Old Friends in the Stable: Sgt. Tom

Old Friends in the Stable
Sgt. Tom

Sgt. Tom is a 22-year-old former caisson horse at the Ranger Foundation of
Greenbriar Farm in Keedysville, Maryland. He was retired to the farm in June of 2005 from the South Carolina National Guard Caisson Detachment. At 17 hands high and 2400 lbs., he is the largest Ranger horse.
The retirement of Tom to Greenbriar Farm is very fitting. The farm, which is part of the Antietam Battlefield, was the site of about 1,000 caisson horses during the Civil War Battle of Antietam, as seven artillery batteries were positioned there. The Ranger Foundation is honored to be able to provide a peaceful setting to a very deserving caisson horse where so many suffered. Interestingly, this is Tom's second trip to Sharpsburg, as he participated in the reenactment of the Battle of Antietam several years ago.
Sgt. Tom had a long prestigious career as the wheel horse for caisson units in the military. Prior to the South Carolina National Guard, he was part of The Old Guard at Arlington National Cemetery in the Caisson Platoon of the 3rd US Infantry Regiment at Ft. Myer, Virginia. He was very well trained and dependable.
One of Tom's distinguished achievements is participating in the burial of the crew of the H. L. Hunley, a submarine lost at sea during the Civil War and discovered in 1995. The vessel sunk in 1864 moments after making history as the first submarine ever to sink a ship in battle. It was found resting on the floor at the Atlantic Ocean off the coast of Charleston, SC, well preserved under sand and silt with its eight-member crew intact. After the vessel was raised, the crew was given a final burial with full military honors. Horse drawn caissons led the procession 4 miles through downtown Charleston to Magnolia Cemetery where the first two crews of the Hunley were buried.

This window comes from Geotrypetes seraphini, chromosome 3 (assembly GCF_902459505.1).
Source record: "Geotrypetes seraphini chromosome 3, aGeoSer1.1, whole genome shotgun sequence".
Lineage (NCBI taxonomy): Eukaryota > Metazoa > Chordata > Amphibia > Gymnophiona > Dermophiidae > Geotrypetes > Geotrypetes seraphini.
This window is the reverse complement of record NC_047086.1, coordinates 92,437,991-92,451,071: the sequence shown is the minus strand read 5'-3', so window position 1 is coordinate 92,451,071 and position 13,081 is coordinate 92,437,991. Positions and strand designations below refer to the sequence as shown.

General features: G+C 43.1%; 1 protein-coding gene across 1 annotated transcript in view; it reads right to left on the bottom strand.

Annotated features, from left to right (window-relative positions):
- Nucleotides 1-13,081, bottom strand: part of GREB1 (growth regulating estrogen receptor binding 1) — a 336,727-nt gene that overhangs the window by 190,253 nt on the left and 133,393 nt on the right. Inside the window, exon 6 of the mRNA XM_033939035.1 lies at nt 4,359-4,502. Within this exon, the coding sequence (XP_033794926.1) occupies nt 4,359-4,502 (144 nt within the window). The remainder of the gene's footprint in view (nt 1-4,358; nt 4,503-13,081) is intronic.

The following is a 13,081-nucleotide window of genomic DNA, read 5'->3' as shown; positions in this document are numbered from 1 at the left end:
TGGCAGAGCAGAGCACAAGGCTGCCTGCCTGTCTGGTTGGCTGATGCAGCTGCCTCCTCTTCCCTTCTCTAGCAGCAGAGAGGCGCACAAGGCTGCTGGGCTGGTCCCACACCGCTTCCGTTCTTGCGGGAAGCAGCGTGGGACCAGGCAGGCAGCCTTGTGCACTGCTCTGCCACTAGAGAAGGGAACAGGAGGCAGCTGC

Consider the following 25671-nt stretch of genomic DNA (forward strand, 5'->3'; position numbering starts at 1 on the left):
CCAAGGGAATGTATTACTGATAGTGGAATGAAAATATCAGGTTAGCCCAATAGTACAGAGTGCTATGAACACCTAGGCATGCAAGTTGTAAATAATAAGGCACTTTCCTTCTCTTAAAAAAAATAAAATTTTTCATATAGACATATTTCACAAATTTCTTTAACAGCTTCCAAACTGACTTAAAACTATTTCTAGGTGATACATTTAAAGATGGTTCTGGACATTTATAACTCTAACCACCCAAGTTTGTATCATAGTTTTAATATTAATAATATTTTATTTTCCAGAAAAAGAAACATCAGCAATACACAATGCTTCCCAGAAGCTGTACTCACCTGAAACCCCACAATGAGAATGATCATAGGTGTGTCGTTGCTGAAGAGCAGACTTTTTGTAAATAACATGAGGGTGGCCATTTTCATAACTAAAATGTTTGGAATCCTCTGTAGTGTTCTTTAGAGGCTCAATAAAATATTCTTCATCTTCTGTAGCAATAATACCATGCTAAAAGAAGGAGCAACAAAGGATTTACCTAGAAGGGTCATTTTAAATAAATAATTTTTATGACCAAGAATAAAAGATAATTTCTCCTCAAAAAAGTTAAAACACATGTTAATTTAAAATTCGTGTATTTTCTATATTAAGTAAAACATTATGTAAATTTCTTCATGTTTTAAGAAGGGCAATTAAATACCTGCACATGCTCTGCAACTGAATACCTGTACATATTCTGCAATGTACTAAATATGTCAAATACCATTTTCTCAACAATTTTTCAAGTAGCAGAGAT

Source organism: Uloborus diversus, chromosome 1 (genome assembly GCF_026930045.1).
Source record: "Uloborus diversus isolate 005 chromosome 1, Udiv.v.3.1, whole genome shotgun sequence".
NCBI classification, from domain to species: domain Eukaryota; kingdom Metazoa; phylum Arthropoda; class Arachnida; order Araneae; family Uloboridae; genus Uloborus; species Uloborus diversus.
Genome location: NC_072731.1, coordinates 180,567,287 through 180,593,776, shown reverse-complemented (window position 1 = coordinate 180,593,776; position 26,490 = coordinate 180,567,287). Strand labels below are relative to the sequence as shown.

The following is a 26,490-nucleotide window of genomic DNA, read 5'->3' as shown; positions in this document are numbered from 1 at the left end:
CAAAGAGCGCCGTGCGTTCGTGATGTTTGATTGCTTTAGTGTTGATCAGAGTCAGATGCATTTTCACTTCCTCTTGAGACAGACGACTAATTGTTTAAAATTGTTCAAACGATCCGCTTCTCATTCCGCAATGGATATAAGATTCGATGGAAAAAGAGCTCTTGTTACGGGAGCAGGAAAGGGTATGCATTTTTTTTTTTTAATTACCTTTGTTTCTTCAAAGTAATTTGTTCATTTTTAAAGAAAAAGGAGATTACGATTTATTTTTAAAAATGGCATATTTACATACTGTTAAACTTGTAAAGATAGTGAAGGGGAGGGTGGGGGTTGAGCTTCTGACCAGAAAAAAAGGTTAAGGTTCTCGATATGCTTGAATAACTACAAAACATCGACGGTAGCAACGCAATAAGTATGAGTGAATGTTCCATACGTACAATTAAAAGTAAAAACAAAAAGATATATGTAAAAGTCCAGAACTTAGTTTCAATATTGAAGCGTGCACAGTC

Unfortunately Sgt. Tom developed Anhydrosis, which is the inability to sweat. Horses depend heavily on sweating to regulate body temperature. Not being able to work in the heat, Tom was forced to retire. The more northerly climate in Maryland is better suited for him. On hot days he comes into a cool stall with a fan, and his pasture has lots of trees providing plenty of shade.
When it was decided that Tom would be given a medical discharge, The Ranger
Foundation felt a strong call to duty. "He has made a huge contribution to his country," said Foundation President Ann Corcoran.

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